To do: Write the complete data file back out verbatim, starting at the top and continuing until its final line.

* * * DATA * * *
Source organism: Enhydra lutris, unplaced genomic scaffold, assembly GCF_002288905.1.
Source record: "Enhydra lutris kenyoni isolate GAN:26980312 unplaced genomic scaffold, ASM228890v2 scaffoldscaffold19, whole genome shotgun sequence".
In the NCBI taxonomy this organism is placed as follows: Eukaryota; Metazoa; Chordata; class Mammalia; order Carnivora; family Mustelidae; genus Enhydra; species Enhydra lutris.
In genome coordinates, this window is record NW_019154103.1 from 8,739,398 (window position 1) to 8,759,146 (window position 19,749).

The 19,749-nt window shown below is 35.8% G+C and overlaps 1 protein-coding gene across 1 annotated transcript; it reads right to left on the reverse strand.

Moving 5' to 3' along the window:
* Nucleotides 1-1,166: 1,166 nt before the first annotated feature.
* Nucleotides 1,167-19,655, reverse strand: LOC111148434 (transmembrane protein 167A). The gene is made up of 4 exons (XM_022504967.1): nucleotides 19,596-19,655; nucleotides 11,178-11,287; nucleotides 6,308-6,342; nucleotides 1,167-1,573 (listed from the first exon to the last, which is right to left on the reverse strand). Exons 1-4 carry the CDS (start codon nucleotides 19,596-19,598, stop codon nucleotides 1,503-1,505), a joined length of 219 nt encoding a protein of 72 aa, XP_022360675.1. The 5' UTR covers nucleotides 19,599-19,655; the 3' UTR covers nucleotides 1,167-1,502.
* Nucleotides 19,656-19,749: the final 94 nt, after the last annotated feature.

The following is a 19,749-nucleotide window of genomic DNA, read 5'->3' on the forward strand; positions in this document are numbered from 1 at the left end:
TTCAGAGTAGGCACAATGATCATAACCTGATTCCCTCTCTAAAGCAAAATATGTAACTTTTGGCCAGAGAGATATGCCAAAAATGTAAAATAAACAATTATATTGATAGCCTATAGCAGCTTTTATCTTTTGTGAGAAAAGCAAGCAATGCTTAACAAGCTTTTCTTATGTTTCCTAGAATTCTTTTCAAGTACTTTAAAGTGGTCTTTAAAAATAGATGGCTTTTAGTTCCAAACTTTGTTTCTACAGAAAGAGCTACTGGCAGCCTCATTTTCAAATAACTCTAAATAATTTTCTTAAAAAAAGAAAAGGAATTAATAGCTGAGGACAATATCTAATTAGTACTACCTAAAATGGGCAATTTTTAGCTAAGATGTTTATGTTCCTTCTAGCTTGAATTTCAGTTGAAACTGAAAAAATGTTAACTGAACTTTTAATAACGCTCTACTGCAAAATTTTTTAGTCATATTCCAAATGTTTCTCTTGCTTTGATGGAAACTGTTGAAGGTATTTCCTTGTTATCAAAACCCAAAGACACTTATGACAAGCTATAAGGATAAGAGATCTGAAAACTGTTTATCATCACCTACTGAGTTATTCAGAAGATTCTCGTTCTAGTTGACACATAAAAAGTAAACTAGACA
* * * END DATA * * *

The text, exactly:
Source organism: Enhydra lutris, unplaced genomic scaffold, assembly GCF_002288905.1.
Source record: "Enhydra lutris kenyoni isolate GAN:26980312 unplaced genomic scaffold, ASM228890v2 scaffoldscaffold19, whole genome shotgun sequence".
In the NCBI taxonomy this organism is placed as follows: Eukaryota; Metazoa; Chordata; class Mammalia; order Carnivora; family Mustelidae; genus Enhydra; species Enhydra lutris.
In genome coordinates, this window is record NW_019154103.1 from 8,739,398 (window position 1) to 8,759,146 (window position 19,749).

The 19,749-nt window shown below is 35.8% G+C and overlaps 1 protein-coding gene across 1 annotated transcript; it reads right to left on the reverse strand.

Moving 5' to 3' along the window:
* Nucleotides 1-1,166: 1,166 nt before the first annotated feature.
* Nucleotides 1,167-19,655, reverse strand: LOC111148434 (transmembrane protein 167A). The gene is made up of 4 exons (XM_022504967.1): nucleotides 19,596-19,655; nucleotides 11,178-11,287; nucleotides 6,308-6,342; nucleotides 1,167-1,573 (listed from the first exon to the last, which is right to left on the reverse strand). Exons 1-4 carry the CDS (start codon nucleotides 19,596-19,598, stop codon nucleotides 1,503-1,505), a joined length of 219 nt encoding a protein of 72 aa, XP_022360675.1. The 5' UTR covers nucleotides 19,599-19,655; the 3' UTR covers nucleotides 1,167-1,502.
* Nucleotides 19,656-19,749: the final 94 nt, after the last annotated feature.

The following is a 19,749-nucleotide window of genomic DNA, read 5'->3' on the forward strand; positions in this document are numbered from 1 at the left end:
TTCAGAGTAGGCACAATGATCATAACCTGATTCCCTCTCTAAAGCAAAATATGTAACTTTTGGCCAGAGAGATATGCCAAAAATGTAAAATAAACAATTATATTGATAGCCTATAGCAGCTTTTATCTTTTGTGAGAAAAGCAAGCAATGCTTAACAAGCTTTTCTTATGTTTCCTAGAATTCTTTTCAAGTACTTTAAAGTGGTCTTTAAAAATAGATGGCTTTTAGTTCCAAACTTTGTTTCTACAGAAAGAGCTACTGGCAGCCTCATTTTCAAATAACTCTAAATAATTTTCTTAAAAAAAGAAAAGGAATTAATAGCTGAGGACAATATCTAATTAGTACTACCTAAAATGGGCAATTTTTAGCTAAGATGTTTATGTTCCTTCTAGCTTGAATTTCAGTTGAAACTGAAAAAATGTTAACTGAACTTTTAATAACGCTCTACTGCAAAATTTTTTAGTCATATTCCAAATGTTTCTCTTGCTTTGATGGAAACTGTTGAAGGTATTTCCTTGTTATCAAAACCCAAAGACACTTATGACAAGCTATAAGGATAAGAGATCTGAAAACTGTTTATCATCACCTACTGAGTTATTCAGAAGATTCTCGTTCTAGTTGACACATAAAAAGTAAACTAGACA